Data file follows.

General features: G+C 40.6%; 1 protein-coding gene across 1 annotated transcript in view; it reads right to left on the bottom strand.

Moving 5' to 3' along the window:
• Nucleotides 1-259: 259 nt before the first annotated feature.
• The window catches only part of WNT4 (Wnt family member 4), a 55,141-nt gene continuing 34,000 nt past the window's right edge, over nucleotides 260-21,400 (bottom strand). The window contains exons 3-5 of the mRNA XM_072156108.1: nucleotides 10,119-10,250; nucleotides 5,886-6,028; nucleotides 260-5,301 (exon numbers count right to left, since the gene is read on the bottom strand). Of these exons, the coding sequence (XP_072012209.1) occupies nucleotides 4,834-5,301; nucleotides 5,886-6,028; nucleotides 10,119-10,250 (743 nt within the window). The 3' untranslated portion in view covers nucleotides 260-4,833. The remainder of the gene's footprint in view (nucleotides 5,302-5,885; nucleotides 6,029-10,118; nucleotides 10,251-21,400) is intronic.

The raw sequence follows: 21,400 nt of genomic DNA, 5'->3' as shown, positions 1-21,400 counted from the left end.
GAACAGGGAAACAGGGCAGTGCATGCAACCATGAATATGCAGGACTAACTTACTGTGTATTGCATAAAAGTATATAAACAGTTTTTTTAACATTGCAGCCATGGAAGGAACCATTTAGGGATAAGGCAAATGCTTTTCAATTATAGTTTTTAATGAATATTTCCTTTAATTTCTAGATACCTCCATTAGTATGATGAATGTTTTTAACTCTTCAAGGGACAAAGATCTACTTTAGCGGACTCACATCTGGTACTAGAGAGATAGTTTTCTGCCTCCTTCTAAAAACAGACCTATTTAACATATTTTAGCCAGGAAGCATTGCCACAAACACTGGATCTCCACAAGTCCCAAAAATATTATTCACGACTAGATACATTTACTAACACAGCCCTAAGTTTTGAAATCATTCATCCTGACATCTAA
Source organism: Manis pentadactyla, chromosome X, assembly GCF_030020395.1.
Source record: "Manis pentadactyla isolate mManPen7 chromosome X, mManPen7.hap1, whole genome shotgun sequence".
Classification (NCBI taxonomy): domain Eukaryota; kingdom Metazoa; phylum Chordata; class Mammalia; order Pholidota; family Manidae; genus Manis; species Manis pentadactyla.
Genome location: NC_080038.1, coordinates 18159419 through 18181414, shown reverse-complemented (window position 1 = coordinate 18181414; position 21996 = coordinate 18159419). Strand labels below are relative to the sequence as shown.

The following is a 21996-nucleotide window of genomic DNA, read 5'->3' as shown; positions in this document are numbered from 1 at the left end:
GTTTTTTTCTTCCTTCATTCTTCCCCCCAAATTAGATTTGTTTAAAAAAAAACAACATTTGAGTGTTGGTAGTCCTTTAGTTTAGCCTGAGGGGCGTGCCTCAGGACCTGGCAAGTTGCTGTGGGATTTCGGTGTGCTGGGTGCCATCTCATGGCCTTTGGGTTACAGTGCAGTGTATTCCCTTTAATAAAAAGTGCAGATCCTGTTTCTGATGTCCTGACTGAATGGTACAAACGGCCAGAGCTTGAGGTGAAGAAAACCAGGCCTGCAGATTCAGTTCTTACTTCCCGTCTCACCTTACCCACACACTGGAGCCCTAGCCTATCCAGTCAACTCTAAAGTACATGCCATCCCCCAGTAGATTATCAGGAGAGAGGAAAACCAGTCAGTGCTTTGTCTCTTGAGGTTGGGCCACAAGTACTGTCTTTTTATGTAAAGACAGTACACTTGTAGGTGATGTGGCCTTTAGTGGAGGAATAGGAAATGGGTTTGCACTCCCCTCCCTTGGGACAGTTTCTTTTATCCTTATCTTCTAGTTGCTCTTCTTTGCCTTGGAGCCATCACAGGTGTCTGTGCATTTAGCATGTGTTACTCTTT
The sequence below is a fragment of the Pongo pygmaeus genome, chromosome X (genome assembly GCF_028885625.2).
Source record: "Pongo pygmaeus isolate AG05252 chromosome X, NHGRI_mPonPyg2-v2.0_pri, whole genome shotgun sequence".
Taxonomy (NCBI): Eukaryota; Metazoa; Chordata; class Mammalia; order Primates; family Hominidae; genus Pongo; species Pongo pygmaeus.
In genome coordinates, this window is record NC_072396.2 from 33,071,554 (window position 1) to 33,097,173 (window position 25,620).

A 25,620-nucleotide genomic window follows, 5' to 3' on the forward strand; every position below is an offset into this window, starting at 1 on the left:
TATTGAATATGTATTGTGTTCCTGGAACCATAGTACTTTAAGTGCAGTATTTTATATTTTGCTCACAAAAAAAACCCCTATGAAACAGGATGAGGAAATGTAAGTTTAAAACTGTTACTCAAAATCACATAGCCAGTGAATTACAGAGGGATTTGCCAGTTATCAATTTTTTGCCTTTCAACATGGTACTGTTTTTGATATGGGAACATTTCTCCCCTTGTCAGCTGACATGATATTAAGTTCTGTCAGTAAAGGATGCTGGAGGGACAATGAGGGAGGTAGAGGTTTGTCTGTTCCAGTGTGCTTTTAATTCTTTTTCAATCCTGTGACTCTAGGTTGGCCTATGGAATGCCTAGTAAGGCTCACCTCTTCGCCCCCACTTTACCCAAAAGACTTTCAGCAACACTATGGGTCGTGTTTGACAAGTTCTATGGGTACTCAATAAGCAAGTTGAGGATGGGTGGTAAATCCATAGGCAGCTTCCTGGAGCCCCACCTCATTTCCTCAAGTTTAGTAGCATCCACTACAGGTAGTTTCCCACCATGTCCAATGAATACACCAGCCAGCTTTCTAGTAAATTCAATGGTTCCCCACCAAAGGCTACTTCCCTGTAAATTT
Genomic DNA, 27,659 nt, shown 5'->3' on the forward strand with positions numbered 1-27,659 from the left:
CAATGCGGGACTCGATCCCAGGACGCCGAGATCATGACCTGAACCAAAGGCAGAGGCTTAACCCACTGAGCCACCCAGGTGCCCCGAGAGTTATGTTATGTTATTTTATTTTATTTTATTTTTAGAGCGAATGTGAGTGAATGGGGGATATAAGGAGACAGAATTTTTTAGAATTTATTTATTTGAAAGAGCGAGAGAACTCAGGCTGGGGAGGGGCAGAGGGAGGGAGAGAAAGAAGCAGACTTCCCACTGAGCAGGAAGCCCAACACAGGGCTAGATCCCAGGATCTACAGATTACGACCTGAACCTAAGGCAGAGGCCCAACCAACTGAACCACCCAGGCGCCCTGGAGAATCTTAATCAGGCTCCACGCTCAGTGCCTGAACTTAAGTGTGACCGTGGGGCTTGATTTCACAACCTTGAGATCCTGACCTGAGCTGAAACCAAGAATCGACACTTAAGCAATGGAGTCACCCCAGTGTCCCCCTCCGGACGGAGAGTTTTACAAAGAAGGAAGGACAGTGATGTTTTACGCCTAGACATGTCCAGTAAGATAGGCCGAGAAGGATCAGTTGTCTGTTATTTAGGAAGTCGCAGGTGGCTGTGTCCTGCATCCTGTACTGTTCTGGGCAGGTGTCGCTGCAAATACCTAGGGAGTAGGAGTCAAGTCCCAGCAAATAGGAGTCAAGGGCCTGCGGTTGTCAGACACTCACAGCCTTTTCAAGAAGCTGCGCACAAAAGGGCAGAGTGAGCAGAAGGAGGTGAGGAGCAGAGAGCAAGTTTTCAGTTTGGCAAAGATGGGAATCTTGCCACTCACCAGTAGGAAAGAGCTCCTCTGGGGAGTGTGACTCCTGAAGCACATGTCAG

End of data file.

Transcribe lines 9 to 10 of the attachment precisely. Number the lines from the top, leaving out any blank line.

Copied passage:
Classification (NCBI taxonomy): domain Eukaryota; kingdom Metazoa; phylum Chordata; class Mammalia; order Pholidota; family Manidae; genus Manis; species Manis pentadactyla.
Genome location: NC_080038.1, coordinates 18159419 through 18181414, shown reverse-complemented (window position 1 = coordinate 18181414; position 21996 = coordinate 18159419). Strand labels below are relative to the sequence as shown.